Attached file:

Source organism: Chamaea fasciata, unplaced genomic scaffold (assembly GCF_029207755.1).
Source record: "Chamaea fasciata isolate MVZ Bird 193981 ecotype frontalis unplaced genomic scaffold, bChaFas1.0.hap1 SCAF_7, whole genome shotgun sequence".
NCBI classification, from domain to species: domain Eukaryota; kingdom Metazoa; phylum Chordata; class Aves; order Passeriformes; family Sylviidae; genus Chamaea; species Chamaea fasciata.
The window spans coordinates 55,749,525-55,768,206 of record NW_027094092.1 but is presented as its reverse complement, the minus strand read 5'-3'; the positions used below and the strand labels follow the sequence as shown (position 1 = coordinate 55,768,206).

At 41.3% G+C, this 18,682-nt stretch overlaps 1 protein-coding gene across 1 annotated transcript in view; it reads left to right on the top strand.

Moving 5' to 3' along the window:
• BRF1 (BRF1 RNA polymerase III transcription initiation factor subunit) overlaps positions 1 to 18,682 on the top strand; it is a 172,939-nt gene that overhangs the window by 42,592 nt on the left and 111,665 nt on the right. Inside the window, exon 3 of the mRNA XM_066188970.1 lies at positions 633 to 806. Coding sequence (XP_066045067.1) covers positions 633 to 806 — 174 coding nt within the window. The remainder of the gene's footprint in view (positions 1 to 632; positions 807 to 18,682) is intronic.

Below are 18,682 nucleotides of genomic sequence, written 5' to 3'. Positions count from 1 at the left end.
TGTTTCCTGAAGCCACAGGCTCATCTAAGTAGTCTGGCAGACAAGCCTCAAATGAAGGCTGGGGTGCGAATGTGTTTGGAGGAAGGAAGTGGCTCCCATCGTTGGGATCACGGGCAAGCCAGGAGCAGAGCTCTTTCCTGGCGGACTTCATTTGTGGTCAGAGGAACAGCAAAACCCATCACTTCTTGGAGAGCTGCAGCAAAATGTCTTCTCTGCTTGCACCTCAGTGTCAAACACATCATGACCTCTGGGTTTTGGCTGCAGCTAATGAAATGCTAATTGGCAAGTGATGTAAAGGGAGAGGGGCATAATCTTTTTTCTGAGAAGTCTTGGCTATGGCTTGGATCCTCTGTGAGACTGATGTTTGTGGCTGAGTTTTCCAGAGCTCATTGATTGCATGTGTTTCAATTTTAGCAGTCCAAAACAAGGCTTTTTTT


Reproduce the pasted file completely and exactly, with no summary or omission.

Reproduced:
Source organism: Chamaea fasciata, unplaced genomic scaffold (assembly GCF_029207755.1).
Source record: "Chamaea fasciata isolate MVZ Bird 193981 ecotype frontalis unplaced genomic scaffold, bChaFas1.0.hap1 SCAF_7, whole genome shotgun sequence".
NCBI classification, from domain to species: domain Eukaryota; kingdom Metazoa; phylum Chordata; class Aves; order Passeriformes; family Sylviidae; genus Chamaea; species Chamaea fasciata.
The window spans coordinates 55,749,525-55,768,206 of record NW_027094092.1 but is presented as its reverse complement, the minus strand read 5'-3'; the positions used below and the strand labels follow the sequence as shown (position 1 = coordinate 55,768,206).

At 41.3% G+C, this 18,682-nt stretch overlaps 1 protein-coding gene across 1 annotated transcript in view; it reads left to right on the top strand.

Moving 5' to 3' along the window:
• BRF1 (BRF1 RNA polymerase III transcription initiation factor subunit) overlaps positions 1 to 18,682 on the top strand; it is a 172,939-nt gene that overhangs the window by 42,592 nt on the left and 111,665 nt on the right. Inside the window, exon 3 of the mRNA XM_066188970.1 lies at positions 633 to 806. Coding sequence (XP_066045067.1) covers positions 633 to 806 — 174 coding nt within the window. The remainder of the gene's footprint in view (positions 1 to 632; positions 807 to 18,682) is intronic.

Below are 18,682 nucleotides of genomic sequence, written 5' to 3'. Positions count from 1 at the left end.
TGTTTCCTGAAGCCACAGGCTCATCTAAGTAGTCTGGCAGACAAGCCTCAAATGAAGGCTGGGGTGCGAATGTGTTTGGAGGAAGGAAGTGGCTCCCATCGTTGGGATCACGGGCAAGCCAGGAGCAGAGCTCTTTCCTGGCGGACTTCATTTGTGGTCAGAGGAACAGCAAAACCCATCACTTCTTGGAGAGCTGCAGCAAAATGTCTTCTCTGCTTGCACCTCAGTGTCAAACACATCATGACCTCTGGGTTTTGGCTGCAGCTAATGAAATGCTAATTGGCAAGTGATGTAAAGGGAGAGGGGCATAATCTTTTTTCTGAGAAGTCTTGGCTATGGCTTGGATCCTCTGTGAGACTGATGTTTGTGGCTGAGTTTTCCAGAGCTCATTGATTGCATGTGTTTCAATTTTAGCAGTCCAAAACAAGGCTTTTTTT